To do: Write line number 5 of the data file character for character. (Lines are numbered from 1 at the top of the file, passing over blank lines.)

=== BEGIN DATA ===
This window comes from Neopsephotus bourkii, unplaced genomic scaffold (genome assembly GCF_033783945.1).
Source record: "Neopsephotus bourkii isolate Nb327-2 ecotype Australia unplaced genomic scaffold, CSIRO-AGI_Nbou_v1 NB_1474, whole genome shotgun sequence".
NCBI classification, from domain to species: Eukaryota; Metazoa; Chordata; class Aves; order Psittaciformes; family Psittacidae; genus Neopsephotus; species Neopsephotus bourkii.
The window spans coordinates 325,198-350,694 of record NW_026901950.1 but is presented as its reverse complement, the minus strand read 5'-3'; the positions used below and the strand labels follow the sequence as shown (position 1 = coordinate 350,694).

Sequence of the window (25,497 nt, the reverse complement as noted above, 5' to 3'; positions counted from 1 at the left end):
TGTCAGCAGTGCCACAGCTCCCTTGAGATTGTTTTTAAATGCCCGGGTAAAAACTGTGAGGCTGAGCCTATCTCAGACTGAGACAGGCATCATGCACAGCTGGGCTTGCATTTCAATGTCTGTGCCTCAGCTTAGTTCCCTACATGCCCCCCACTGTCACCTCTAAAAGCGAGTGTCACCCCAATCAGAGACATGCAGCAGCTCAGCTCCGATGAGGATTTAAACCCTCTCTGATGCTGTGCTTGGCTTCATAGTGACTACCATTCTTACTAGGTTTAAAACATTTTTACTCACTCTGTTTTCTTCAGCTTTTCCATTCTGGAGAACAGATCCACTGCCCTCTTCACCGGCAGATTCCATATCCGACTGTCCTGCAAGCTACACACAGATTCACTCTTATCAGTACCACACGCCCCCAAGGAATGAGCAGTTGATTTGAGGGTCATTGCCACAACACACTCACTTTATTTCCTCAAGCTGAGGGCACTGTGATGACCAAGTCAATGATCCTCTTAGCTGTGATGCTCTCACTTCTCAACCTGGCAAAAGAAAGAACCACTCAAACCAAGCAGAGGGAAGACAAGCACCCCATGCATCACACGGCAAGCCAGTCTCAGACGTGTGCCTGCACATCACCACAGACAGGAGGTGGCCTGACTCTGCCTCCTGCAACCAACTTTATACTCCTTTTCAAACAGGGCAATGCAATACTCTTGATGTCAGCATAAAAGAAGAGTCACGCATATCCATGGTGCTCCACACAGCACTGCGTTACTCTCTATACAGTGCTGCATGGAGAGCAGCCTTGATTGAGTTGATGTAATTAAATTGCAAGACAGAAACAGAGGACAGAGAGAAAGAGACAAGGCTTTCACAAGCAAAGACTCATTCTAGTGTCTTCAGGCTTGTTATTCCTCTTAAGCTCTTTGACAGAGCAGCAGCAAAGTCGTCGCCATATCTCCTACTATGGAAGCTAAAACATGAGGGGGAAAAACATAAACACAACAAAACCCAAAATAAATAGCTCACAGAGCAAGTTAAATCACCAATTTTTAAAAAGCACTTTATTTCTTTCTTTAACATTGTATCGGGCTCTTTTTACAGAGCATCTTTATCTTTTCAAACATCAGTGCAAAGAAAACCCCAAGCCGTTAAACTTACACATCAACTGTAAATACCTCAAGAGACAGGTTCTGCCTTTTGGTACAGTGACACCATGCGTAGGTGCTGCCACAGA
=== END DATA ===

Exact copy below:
Sequence of the window (25,497 nt, the reverse complement as noted above, 5' to 3'; positions counted from 1 at the left end):